So while learning as a principle remains unchanged, the role of digitalisation is to support learning processes in a didactically reasonable way. Therefore, in the context of learning, digitalisation is an evolution rather than a revolution, or as German sociologist Rudolf Stichweh once put it: The University is a Presence Institution. 

Various student interviews and studies show that most learners prefer face-to-face learning situations and that students are no driving force in the area of digital teaching.[1] For most students, the student experience remains linked with campus experience, with the possibility to meet the teacher face-to-face and with social interaction with fellow students – not necessarily limited to  the classroom, but also over a coffee or a beer. Despite all the digital possibilities, we see an increasing demand for face-to-face learning spaces at German universities; university libraries increasingly fulfil the role of collaborative learning spaces. The growing need for sufficient amount of digitally equipped learning spaces on campus is a major challenge for German higher education institutions. These findings show that so-called “click university” is not a threat for the traditional “brick university”, but that we increasingly see a synthesis of “brick” and “click universities”. Karen Latimer, the chair of the UK Designing Libraries Advisory Board once said about libraries: “Far from libraries being displaced by information technology, information technology has moved into libraries.” The same is true for university campuses: Digitalisation changes a lot of processes on and around campus, but it does not displace the campus as such.

The Disruptive University

Universities are less prone to becoming disrupted by digitalisation. Nonetheless, digitalisation continues to be a major challenge for society, especially democratic societies:

  • The ubiquity of information does not necessarily correlate with the reliability of information. In fact, in a vast stream of information it becomes more and more difficult to assess which information is reliable and which information is relevant. One of the consequences we can observe today is the rising amount of “fake news” on the internet. 
  • The overflow of information leads to a rising perception of inequality between rich and poor both on a national as well as on a global level. When the internet opens a window to the riches of prosperous societies, it is prone to arouse envy and dissatisfaction among those who are less fortunate. 
  • Algorithms and AI determine more and more of what we perceive and is going to affect our daily lives in ways that we cannot even imagine today. Already today, a Facebook timeline for instance is not a mirror of reality but a mirror of those entries of which the Facebook algorithm assumes that they interest us the most so we spend as much time on Facebook and interact with as many ads as possible. One of the possible consequences of this are filter bubbles.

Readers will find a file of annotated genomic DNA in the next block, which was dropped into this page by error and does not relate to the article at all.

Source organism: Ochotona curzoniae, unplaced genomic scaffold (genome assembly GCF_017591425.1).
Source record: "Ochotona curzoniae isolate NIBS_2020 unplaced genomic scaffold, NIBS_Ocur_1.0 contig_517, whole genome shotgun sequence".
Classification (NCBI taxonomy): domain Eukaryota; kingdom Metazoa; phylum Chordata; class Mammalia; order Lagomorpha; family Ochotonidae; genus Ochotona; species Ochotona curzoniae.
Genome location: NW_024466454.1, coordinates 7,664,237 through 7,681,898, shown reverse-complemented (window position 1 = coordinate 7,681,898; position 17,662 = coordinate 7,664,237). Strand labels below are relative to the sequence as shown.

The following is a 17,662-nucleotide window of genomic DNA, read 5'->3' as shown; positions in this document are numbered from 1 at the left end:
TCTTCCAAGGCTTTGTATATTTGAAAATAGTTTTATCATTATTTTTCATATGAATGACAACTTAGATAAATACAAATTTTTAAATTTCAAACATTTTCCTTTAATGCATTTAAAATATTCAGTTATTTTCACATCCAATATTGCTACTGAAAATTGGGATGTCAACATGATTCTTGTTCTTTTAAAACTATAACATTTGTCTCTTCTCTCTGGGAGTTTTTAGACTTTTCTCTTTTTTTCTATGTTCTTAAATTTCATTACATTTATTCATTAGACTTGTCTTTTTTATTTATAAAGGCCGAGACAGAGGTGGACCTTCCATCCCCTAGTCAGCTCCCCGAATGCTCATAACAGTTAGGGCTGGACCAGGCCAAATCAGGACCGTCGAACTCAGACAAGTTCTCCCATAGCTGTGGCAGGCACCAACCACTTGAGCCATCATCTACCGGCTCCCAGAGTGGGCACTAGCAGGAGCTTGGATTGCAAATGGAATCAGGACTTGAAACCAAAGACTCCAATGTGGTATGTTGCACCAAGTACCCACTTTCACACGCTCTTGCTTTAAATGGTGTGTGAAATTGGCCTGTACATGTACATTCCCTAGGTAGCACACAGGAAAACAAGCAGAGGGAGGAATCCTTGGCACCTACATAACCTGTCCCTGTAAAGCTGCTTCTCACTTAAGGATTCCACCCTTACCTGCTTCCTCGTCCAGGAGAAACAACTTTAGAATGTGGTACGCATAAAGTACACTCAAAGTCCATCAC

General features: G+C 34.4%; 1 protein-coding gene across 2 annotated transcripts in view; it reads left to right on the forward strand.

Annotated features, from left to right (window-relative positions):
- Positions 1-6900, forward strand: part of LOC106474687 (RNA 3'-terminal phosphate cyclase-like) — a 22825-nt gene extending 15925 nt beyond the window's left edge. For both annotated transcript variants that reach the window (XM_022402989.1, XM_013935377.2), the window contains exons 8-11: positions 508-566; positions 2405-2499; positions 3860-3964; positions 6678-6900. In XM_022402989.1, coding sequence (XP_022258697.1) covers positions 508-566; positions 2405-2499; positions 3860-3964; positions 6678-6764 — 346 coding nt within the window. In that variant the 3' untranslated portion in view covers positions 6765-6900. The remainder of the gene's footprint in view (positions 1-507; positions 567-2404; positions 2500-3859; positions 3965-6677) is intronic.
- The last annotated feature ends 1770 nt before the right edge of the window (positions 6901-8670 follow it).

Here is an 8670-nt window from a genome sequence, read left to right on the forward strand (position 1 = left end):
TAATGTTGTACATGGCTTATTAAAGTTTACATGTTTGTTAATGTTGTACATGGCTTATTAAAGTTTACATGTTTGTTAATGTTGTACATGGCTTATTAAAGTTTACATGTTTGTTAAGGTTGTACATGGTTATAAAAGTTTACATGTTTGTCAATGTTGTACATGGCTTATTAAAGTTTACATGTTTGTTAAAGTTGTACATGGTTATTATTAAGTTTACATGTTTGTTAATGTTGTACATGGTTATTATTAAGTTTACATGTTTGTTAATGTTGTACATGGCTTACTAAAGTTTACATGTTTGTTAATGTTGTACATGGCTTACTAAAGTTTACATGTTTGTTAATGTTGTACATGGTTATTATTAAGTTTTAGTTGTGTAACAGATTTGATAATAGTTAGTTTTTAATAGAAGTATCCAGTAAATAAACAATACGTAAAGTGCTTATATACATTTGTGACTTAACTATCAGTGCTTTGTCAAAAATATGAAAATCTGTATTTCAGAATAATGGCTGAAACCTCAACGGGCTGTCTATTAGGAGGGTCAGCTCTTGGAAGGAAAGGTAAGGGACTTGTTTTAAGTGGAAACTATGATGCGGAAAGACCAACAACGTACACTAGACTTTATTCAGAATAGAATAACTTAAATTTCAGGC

• Last but not least, the rapid development of AI poses new questions concerning the image of man, the image of humanity itself. What does “intelligence” actually mean when software becomes “intelligent” The tremendous developments in the field of digital technology have the risk to overshadow the fundamental difference – and it cannot to stressed enough that there isa fundamental difference – between human beings and machines/computers.

In this situation, universities can and should become a disruptive force themselves: 

  • When we talk about “future skills”, we often mean fundamentally new skills that were unheard of 20 years ago. Provokingly, I would like to claim that the most important future skills are at the same time the most traditional skills: Source criticism is the basis to every form of research and has been taught at universities for hundreds of years. Today, the ability to assess the reliability as well as the relevance of information is more important than ever concerning the vast information stream as well as the ubiquity of information. 
  • Free speech, debate and discourse as a key value for the scientific community. In a digital world that is susceptible to filter bubbles, universities can and should promote the value of open, enlightened and unprejudiced discourse for society.
  • The idea of “universitas”, the unity of research and teaching, of teachers and learners and of different subjects and disciplines has been a fundamental principle of universities from their very beginning in medieval times. Nowadays, it can help to develop a holistic rather than a limited view of the world and therefore overcome limited perceptions of the image of humanity, fight filter bubbles and rise the awareness of algorithmic influence in our everyday lives.
  • At the same time, transfer of academic research into society (“third mission”) can become an important instrument to reduce inequality and dismantle distrust between science, society and governments.

Universities will not be disrupted by digitalisation. But universities can help to make the digital change as humane as possible: universities can and should be disruptive themselves in a way that they help to cope with the negative consequences of a digital disruption of society. 

[1] Cf. Persike, Friedrich, Lernen mit digitalen Medien aus Studierendenperspektive (=HFD Arbeitspapier Nr. 17), Berlin 2016, HFD_AP_Nr_17_Lernen_mit_digitalen_Medien_aus_Studierendenperspektive.pdf